-5) True about the security argument, it is rather important so I should include that somewhere since it strengthens Grin’s usability for the long term. As I understand it, once the block rewards get insufficient to pay miners, transaction prices go up like they do now with Bitcoin to partly compensate for this loss of income. So, the argument that transfer prices are low, and stay low will still hold, right? I will make a comparison table for the transaction cost of an average transaction with for example, Bitcoin, Litecoin, Monnero, Grin, Zcoin, Zen etc. I am confident Grin will be the cheapest by far especially when compared to other privacy coins.

-7) Cool, I did not even consider what the decentralised governance and funding model for Grin implied in terms of security. I will try to incorporate that argument. I should mention Grin in tandem with all other purely community funded crypto currencies since these are in general well renowned coins. Does anyone have a list, I thought there were about 5 or so.

I will improve the phrasing of the arguments to be more accurate while keeping them easy to understand for non-technical users. I on purpose wrote it like a marketeer and not from a technical perspective, however, making false or weak claims would of course result in negative marketing so I do have to make it as accurate as possible. I will repost it once I had time to incorporate all feedback.

This discussion made me realize that the only actual overview of grin is on github. And even that is way too long for somebody who just wants to familiarize themselves briefly with the project. That’s not good. has to have a short and solid overview.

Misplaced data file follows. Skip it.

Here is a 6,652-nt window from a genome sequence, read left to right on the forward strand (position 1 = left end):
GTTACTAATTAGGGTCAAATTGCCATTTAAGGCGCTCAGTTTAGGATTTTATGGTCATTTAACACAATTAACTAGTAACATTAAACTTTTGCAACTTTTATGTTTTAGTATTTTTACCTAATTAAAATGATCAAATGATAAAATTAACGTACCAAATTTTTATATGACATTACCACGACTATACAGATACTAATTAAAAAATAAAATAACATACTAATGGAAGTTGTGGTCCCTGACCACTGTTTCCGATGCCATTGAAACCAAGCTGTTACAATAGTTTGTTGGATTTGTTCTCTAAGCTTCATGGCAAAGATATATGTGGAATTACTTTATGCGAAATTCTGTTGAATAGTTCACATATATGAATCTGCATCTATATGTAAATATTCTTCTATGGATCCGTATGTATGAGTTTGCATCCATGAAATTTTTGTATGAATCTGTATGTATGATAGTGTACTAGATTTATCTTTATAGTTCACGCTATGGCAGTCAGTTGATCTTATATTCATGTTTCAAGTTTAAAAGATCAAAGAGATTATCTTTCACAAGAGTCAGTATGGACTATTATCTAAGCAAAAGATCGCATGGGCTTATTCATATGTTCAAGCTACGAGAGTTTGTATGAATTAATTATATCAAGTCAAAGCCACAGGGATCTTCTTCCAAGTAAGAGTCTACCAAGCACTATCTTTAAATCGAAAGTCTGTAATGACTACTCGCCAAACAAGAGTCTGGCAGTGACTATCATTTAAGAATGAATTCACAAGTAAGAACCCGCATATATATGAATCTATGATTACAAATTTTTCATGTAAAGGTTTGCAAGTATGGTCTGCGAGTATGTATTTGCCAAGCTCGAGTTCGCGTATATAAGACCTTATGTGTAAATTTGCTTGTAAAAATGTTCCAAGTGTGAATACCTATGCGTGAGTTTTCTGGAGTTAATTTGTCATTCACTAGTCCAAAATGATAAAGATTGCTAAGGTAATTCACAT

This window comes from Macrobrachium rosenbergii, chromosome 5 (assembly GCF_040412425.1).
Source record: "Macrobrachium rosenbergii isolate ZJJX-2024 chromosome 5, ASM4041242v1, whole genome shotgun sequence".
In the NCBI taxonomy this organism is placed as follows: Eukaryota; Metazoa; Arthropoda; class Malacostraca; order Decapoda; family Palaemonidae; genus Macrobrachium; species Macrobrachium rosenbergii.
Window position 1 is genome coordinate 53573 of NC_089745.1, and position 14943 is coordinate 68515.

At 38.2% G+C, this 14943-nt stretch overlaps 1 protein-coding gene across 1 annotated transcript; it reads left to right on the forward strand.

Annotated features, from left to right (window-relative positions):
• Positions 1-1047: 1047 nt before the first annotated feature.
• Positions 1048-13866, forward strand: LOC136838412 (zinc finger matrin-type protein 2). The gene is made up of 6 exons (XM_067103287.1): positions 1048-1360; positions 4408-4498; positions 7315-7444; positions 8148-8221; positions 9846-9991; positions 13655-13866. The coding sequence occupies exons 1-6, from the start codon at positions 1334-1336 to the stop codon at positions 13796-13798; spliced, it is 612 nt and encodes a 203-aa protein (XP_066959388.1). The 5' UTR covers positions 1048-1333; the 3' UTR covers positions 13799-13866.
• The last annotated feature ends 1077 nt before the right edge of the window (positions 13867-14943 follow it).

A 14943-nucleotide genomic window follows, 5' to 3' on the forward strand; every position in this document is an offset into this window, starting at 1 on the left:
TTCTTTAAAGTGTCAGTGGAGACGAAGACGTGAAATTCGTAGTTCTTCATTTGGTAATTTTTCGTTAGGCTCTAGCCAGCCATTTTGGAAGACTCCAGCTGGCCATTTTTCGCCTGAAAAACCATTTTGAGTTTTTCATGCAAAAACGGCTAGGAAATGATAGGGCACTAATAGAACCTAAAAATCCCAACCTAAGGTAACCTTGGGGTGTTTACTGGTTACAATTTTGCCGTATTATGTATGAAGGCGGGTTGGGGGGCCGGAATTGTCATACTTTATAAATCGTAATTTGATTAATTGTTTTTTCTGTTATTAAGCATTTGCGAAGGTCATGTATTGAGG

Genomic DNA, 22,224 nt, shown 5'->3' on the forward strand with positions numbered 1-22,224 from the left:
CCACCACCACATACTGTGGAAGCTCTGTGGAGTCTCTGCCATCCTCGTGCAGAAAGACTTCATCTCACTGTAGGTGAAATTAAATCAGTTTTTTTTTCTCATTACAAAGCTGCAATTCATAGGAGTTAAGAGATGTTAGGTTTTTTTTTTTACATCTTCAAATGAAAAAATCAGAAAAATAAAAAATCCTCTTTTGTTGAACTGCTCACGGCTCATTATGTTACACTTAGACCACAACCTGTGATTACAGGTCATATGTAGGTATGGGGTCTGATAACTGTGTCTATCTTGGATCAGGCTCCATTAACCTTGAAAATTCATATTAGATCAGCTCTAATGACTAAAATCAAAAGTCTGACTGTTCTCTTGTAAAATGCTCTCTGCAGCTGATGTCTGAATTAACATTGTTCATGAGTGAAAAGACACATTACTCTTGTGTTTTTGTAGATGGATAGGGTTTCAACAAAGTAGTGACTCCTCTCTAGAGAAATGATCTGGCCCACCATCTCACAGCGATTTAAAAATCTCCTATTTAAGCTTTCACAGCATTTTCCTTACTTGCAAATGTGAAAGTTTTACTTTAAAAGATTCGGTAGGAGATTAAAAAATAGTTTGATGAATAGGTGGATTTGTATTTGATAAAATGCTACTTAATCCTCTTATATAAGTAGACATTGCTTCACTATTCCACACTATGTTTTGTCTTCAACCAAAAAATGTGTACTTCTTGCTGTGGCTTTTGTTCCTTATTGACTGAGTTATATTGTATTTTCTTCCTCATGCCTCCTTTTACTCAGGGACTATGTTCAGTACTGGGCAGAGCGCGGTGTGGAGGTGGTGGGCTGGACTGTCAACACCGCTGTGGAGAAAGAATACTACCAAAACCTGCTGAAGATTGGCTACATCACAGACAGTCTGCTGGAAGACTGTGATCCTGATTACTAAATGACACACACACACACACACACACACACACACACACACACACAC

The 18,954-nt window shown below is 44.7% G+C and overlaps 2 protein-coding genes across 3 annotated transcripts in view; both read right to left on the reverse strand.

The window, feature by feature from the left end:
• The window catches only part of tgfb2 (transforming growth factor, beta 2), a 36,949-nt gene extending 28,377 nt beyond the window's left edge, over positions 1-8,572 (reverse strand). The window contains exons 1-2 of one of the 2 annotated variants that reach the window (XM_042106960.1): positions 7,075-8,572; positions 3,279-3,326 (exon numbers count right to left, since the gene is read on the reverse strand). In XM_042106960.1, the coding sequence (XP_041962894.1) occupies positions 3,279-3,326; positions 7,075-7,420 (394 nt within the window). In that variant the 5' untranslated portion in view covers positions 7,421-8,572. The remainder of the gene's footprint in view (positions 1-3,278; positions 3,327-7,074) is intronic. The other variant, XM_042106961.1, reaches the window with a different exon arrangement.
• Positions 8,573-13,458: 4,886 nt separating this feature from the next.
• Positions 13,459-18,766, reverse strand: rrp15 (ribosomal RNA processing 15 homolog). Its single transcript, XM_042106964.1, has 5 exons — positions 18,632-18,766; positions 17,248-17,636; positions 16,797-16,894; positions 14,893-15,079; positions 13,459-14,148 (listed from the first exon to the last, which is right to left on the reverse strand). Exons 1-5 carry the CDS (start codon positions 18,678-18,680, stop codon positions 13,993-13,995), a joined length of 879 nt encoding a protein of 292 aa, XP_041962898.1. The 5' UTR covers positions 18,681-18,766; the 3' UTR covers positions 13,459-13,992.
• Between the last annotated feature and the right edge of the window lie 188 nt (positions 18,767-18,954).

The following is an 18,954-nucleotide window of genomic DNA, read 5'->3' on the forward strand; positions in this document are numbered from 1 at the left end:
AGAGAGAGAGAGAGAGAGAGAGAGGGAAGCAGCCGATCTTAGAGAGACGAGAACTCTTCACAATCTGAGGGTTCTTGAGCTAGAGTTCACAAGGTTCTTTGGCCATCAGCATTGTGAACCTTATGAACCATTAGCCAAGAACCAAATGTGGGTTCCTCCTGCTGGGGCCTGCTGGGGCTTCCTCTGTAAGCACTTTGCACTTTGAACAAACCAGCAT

Also as a side note, the descriptions in CMC and messari need revisiting too.

I’ll give it all a go in the next few days.


If anybody with native English wishes to lend a hand that would be very helpful (but not absolutely necessary). Just hit me up on keybase.


For what it’s worth, I though english was your native language. I agree with this, educational content available right now is for those that wish to learn and take the time. Not everyone needs to understand how Mimblewimble works under the hood, it’s enough to know what properties it gives compared to other solutions. I think an unofficial website with a simple visual representation of cut-through, blinded amounts and aggregation would immediately show why such design could be interesting.

I remember watching Poelstra’s talk and this part blew my mind. Back then, I didn’t know what a Pedersen commitment was nor did I know anything about elliptic curves, but it worked because you don’t need to understand its inner working to appreciate the benefits it brings.

I’m all for sharing/brain storming ideas around educational content.


Can put in official:)

Speaking of #6, I was trying to explain grin emission to a former naysayer. The graphic won him over, look at his reply! “A solution as simple as it is ingenious”


A picture is worth a thousand words, especially when explaining something such as infinite supply. Something like this would also be good in the educational part of Grin for non-technicians. Intuitively it removes the feeling of infinite supply as a treat.

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What I had in mind was to represent the concepts in pictures similar to

so to avoid showing too many concepts to the user or just going too deep into them.


I think the trouble with marketing grin is that it comes across as not being super serious and almost cunning. I’m still learning about Grin tbh, and what brought me towards is it is the passion of the dev team, also Charlie Lee’s potential/pending adoption of the mimblewimble in LTC. I think a lot of use case is adoption and actual use by those not interested in the investment side so much as actually roadtesting it and getting comfortable with alternative methods of transaction.